Changes to my blogging and social media habits

While I have been spending more time at home, I have perhaps also spent more time reading and writing blogs and scrolling through Facebook and Twitter.

I have noticed some changes in the blogosphere, some of which I had noticed when they happened and others for which I missed the announcements. In the past I have taken part in challenges set by WordPress’ Daily Post. These stopped some time ago. The UK Blog Awards, which I entered in 2014 ceased after a few years. Only recently I discovered that the post40bloggers, which featured posts from older bloggers no longer has a website. The Blogging from A to Z Challenge continues each April. On the official challenge website there were a number of posts about blogging and its future. In part those posts have helped me decide to write this post.

Another blogging group on which Sue’s Trifles is listed is Bible Gateway’s blogger grid. The badge in the sidebar or below the post, depending on the device used, is a link.

My blogging habits have changed recently. After the Daily Post stopped issuing a weekly photo challenge I reverted to posting once a week on Sue’s words and pictures. This year I decided to join in with Cee Neuner’s On the Hunt for Joy photo challenge. This is also a weekly challenge. I have been posting my response to it midweek as well as a post on Saturday. My Saturday posts have become rather parochial since lockdown began in March, but I am hoping this will not continue indefinitely.

Here on Sue’s Trifles I took a month off from book reviews and craft posts and an occasional post about blogging in order to complete the A to Z Challenge. Normal service is now resumed.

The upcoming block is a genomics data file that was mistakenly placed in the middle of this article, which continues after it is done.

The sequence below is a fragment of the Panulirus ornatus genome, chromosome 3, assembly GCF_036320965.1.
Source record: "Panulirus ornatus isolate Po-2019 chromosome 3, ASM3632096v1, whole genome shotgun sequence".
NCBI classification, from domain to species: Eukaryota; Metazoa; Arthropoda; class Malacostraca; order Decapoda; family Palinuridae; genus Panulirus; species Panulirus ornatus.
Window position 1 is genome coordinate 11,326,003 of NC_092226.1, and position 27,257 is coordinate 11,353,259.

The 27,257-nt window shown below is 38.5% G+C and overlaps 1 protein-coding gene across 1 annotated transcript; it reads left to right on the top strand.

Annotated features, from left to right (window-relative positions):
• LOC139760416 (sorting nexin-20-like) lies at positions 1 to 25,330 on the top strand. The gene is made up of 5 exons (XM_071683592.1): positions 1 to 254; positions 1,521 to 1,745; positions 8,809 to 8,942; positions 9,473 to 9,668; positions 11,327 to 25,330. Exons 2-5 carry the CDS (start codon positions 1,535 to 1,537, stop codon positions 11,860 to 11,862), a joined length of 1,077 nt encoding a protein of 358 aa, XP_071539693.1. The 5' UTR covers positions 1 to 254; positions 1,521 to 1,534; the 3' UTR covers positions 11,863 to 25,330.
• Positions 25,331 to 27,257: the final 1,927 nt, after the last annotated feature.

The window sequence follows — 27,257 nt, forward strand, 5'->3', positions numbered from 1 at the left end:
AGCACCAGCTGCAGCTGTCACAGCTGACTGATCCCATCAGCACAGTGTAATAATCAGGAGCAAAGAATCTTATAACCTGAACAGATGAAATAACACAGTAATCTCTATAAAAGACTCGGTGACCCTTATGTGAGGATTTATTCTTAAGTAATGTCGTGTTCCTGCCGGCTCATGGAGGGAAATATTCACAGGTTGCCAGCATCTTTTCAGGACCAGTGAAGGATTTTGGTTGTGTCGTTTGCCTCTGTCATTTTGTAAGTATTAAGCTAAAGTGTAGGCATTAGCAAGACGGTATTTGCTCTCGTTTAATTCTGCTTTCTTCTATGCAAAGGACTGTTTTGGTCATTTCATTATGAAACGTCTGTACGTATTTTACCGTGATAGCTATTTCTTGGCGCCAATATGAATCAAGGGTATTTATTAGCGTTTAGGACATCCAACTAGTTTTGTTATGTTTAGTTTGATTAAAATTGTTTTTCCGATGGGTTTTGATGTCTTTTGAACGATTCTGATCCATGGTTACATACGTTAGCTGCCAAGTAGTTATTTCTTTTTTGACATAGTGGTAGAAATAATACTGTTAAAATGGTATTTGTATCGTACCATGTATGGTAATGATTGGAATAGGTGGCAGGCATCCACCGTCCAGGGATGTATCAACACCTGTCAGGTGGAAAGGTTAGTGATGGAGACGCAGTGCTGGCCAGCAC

Another challenge I have been taking part in is Linda Kruschke’s Paint Chip Poetry Challenge. This is a weekly challenge issued on Fridays. There is a topic and a number of words or phrases from those paint colour sample sheets found in good hardware stores. The challenge is to incorporate a certain number of these into a poem and share it either in the comments or on one’s blog. I have been sharing mine in the comments, but have decided to gather them together on a page on this blog.

I have also entered several of Helen Yendell’s writing competitions, which also involve including words she provides. All these help me improve my writing skills. Reading the work of other writers in response to the challenges also helps.

Over on Twitter I have been a regular participant in #wildflowerhour on a Sunday evening (8pm London time). I have decided to take a break. This is to free up some time to work on a writing project. I have learned a great deal about the wild flowers that grow locally, but I have found that there is far more to recognising plants than just being able to name them: there are different kinds of speedwells, vetches, scabiouses and more. I forget some of them from one year to the next and have to learn them again! A break should be good for me.

For the followers, who are more interested in craft than writing, I am including a photo of a small blanket I have made from my friends’ left-over yarn. It is going to a new arrival in their family.

Today (21 May 2020) is Ascension Day. It is the day when we remember that Jesus Christ returned to heaven. Luke 24:50-53

This was necessary for the Holy Spirit to be sent to Jesus’ followers. Acts 2

What I read in October (Part 1)

Palau: A Life on Fire The spiritual memoir of Luis Palau with Paul J. Pastor

I was given this book by a friend. I had not previously heard of Luis Palau, whose ministry is similar to that of Billy Graham (one of whose books I reviewed here).